A high churn rate seems bad, right? Not always! Client churn can be good for your agency… if it’s intentional and done strategically.
Some agency owners fear churn, saying, “I need more clients to grow.” Instead, I recommend you use churn to your advantage, by pursuing strategic churn.
If you want to grow your agency, you don’t just need new clients… you need bigger and better new clients. Yes, a $10,000 client is more work than a single $2,000 client—but one $10,000 client is much less work than five $2,000 clients.
Grow Profitably via Strategic Churn
I’ve coined a new term to describe this technique: “Strategic Churn” grows agencies by replacing bad, mediocre, or low-paying clients with higher-paying great clients, by attracting a steady pipeline of these new, high-paying clients.
For strategic churn to make sense, one or both of the following likely exist at your agency:
- Toxic Clients: Toxic clients are terrible to work with, and they make you and your team miserable. You might be tempted to keep toxic clients if you need the money—but as I discuss in my article about revenue vs. happiness—the longer you keep them, the more you’ll hurt team morale. You risk losing your best team members if you don’t fire your worst clients.
- Small-Budget Clients: Small clients aren’t always terrible or even toxic—but if you have revenue lined up to swap-in a higher paying client, you should consider it. The smaller client might have met your minimum budget a couple of years ago, but as you’ve raised your prices (as I recommend agencies do), they’re no longer in line with your minimum. And they’re distracting you from taking on tomorrow’s bigger and better clients.
For strategic churn to happen, you need a strong bizdev pipeline—which I describe in many, many other articles. This could take you months or even years—especially if you have a Client Concentration problem.
How to Operationalize Strategic Churn at Your Agency
Don’t start firing clients immediately! Specifically, hold off on clients that you feel you can’t afford to lose. If they’re your biggest client, don’t give them an ultimatum unless you’ve got a new client under contract and ready to go. For strategic churn to work, you need a strong business development pipeline with new clients replacing the churned ones, especially with Client Concentration.
It’s easier with small clients. Let’s say you have a client that’s one half of 1% of your revenue yet they regularly want 5-10% of your team’s time. They are a prime candidate for strategic churn, because they’re aren’t paying for the attention they demand. Get rid of them.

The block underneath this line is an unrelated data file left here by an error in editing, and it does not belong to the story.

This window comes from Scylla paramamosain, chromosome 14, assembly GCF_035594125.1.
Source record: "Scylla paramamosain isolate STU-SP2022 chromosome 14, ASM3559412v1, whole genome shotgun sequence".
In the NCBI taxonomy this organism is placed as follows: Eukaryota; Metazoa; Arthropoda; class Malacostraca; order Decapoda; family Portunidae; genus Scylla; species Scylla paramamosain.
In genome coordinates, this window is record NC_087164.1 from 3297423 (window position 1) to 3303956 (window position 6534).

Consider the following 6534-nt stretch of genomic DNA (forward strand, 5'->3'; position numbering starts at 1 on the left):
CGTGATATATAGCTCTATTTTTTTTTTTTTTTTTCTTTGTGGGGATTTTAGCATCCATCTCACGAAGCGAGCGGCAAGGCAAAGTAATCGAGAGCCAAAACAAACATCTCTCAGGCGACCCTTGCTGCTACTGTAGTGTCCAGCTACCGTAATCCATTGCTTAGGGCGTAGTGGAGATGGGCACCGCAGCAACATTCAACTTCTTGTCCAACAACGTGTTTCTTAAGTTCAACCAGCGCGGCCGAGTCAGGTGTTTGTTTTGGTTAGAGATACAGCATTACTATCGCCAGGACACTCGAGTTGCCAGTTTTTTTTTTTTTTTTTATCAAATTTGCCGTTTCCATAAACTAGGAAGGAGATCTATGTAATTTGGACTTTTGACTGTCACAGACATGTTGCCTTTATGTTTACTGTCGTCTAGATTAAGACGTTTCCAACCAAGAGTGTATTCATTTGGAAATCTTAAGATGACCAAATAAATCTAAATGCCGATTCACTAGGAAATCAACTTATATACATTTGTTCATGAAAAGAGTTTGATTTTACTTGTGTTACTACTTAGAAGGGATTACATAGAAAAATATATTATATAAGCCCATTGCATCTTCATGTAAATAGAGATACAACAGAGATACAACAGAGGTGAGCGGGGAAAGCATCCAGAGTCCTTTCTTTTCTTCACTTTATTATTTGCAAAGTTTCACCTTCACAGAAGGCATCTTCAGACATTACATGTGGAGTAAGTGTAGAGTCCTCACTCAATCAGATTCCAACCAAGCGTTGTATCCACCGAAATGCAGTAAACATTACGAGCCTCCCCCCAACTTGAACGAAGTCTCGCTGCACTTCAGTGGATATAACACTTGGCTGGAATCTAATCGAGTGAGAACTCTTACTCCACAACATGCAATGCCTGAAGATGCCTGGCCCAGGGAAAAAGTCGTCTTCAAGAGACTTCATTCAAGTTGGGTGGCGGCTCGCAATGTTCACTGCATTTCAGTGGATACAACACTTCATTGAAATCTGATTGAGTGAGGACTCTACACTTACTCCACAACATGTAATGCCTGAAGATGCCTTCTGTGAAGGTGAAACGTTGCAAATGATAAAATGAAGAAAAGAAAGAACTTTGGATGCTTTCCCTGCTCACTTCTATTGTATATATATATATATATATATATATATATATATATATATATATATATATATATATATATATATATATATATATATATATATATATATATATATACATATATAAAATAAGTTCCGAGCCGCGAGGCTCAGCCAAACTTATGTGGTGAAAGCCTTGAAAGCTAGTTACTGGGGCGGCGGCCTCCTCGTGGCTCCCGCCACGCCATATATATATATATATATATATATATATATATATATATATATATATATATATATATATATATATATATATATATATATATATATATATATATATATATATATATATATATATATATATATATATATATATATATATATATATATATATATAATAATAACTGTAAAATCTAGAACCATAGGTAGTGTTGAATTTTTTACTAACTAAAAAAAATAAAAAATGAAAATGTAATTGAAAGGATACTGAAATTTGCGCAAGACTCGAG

During the process of terminating and onboarding clients, your old and new revenue won’t perfectly align—but the goal is to minimize that overlap as much as possible. Ultimately, strategic churn is an opportunity to grow agency revenue without growing client count.
Rank Which Clients to Churn First
You may have read my classic article about ranking clients by tiers in terms of t-shirt sizes. For any client producing less than 1-2% of your revenue (a Client Dilution risk), think about how much attention they’re getting, and whether they deserve to be part of your future. With the “no more than 20 clients” constraint, you’ll always be thinking about which ones to drop next, so ranking is key.
Having “The Talk”: Offering Options is Critical
You’ve now ranked your clients and are ready to have the conversation. Providing options is critical, especially if you think you’ll need to fire a client.
- Increase spend, and keep working together: Say something like, “Our minimum for new clients is now $5,000 a month. You’re spending $2,000 a month, our previous minimum, but things have gone up. We have two options. If you want to increase your spend to $5,000, we’d love to keep working with you. If you aren’t, we understand; we know you’d get bigger results, but we recognize it’s a big difference.”
- Referral to another agency: If they can’t or won’t increase their spend, say, “We’ll need to wind things down and can refer you to another trusted agency,” and offer an introduction. Give the client as much notice as possible—at least one month, but preferably 2-3 months—because otherwise it feels abrupt and risks damaging your agency’s reputation. This is also a great way to nurture your agency referral partnerships—with a 5-10% referral fee to you for the intro—which is a lot warmer and kinder than leaving the client to fend for themselves.
The upshot? Adopt strategic churn at your agency—you deserve to grow profitably, without as much stress.